Thus far, I have presented examples relating to specifically valuing options. In this section I will discuss the use of these techniques to make strategic risk-management decisions.

Assume that a U.S. manufacturing company sells its products in Germany. As a consequence, its operating costs are in U.S. dollars (USD) and its revenue is in Eurodollars (EUR). Using the data in Table 3.13, assume that the manufacturer wants to convert EUR50,000,000 into USD in a month.

Given the backdrop, it is clear that the company is exposed to risks associated with weakening of the EUR (and benefits from the strengthening of the EUR). While it is easy for the company to buy a 1-month put option on EUR to hedge itself right off the bat, before implementing anything it is important for the company to understand the value of implementing such a strategy – which only can be understood by asking the right questions. Here are some questions that the company would need to be able to answer before implementing any kind of hedging strategy.

TABLE 3.13 Currency Hedging Data

Spot (USD/EUR)


1 month continuously compounded USD rate


1 month continuously compounded EUR rate


Annualized volatility


Notional to be exchanged in 1 month (millions EUR)


Market Based

■ What risks is the company exposed to (as in how good or bad can things get as they relate to currency movements)?

Can the risks be mathematically quantified?

■ What short-term and long-term views does the company have on the currency market (or more precisely the impact on USD/EUR)?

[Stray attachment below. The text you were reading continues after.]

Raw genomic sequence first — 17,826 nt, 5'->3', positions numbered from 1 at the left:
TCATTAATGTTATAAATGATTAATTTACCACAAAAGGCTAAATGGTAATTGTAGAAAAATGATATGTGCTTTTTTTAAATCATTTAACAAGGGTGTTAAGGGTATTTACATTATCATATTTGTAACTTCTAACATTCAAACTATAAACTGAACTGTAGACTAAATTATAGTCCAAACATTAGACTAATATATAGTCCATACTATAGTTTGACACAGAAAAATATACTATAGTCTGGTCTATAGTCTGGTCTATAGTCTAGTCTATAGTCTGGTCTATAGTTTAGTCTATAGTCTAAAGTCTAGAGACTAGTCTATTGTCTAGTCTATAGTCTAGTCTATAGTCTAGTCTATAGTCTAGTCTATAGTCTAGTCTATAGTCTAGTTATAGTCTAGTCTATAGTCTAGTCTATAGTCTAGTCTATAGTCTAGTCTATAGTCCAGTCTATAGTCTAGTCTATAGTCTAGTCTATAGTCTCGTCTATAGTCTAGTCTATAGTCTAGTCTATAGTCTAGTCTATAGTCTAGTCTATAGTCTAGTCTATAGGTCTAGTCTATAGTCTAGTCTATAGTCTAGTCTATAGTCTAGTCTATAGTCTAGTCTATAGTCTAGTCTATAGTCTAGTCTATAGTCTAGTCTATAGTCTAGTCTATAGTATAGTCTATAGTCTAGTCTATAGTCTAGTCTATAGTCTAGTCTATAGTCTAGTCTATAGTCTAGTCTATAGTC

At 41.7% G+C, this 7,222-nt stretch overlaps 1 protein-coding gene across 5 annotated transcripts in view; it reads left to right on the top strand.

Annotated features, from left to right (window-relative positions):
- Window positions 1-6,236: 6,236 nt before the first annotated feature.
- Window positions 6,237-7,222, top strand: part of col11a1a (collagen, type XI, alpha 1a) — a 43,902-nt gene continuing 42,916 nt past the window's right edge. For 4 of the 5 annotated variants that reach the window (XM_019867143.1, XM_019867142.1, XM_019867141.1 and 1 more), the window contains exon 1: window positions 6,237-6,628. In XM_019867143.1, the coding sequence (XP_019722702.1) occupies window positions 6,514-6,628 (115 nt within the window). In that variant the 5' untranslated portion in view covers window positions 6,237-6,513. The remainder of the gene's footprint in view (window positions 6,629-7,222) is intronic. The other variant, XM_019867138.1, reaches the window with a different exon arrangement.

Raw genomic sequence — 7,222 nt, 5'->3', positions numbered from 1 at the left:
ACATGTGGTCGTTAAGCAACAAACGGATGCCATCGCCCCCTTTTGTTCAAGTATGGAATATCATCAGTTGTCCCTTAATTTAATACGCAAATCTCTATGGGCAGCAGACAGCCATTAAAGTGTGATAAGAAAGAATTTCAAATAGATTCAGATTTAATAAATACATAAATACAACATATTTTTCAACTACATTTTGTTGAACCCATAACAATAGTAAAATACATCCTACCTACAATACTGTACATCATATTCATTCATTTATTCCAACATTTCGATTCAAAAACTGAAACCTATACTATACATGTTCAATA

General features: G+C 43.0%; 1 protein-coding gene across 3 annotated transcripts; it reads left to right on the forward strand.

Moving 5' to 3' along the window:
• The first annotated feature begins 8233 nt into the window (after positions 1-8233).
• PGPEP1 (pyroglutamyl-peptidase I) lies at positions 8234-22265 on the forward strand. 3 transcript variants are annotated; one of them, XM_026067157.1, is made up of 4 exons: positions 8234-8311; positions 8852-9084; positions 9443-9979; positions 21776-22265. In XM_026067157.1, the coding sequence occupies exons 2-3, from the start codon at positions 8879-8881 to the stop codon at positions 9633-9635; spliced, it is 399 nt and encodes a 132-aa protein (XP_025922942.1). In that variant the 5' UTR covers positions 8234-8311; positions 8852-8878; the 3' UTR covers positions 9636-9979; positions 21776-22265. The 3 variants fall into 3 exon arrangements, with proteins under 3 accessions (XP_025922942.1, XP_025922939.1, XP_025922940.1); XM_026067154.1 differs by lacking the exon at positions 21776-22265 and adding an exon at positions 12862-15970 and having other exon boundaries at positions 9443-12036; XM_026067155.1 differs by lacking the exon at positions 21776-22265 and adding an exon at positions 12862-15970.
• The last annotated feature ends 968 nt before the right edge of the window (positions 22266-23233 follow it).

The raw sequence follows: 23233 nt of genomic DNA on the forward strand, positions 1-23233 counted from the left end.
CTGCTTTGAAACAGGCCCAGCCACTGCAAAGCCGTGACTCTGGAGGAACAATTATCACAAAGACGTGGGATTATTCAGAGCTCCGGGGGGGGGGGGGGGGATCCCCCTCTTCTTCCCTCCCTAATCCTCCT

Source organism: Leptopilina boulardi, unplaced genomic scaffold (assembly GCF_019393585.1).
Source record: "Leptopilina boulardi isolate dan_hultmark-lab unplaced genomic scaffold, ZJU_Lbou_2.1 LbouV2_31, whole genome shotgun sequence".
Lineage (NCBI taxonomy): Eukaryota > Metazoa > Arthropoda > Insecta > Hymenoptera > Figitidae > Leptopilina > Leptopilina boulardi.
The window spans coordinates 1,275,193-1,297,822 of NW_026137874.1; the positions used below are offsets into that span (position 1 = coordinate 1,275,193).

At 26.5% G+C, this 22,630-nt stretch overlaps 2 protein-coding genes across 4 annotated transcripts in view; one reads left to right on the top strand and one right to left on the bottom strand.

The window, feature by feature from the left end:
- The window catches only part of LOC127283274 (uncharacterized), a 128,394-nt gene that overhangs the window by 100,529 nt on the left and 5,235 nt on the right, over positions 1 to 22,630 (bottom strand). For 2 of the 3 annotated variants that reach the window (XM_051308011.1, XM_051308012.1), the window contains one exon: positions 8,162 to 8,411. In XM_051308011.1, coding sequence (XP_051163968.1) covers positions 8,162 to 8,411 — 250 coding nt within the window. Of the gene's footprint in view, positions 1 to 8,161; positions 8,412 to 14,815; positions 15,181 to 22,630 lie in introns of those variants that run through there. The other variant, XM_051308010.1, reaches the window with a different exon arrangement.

What are the different strategies available to manage the risks (including the pros, cons, and costs associated with the strategies)?

■ What are the costs and minimum trade size associated with each strategy?

Operational Based

■ How frequently does the EUR need to be converted to USD (e.g., once a month)?

■ What flexibility is there on delaying the EUR conversion?

■ What is the range of the amount the company expects to be converted every month (e.g., EUR 50 million in the first month, EUR 100 – 130 million in the second month, and so on)?

■ What constraints are there on counterparties and instruments used for the transactions?

■ What constraints are there on the trading/risk limits?

■ What infrastructure does the company have for active versus passive risk management (including the right collection of professionals, systems, etc.)?

■ What systems does the company have in place to monitor and mark-to- market their trade positions daily?

Given the above backdrop, I will now address a few of these points.

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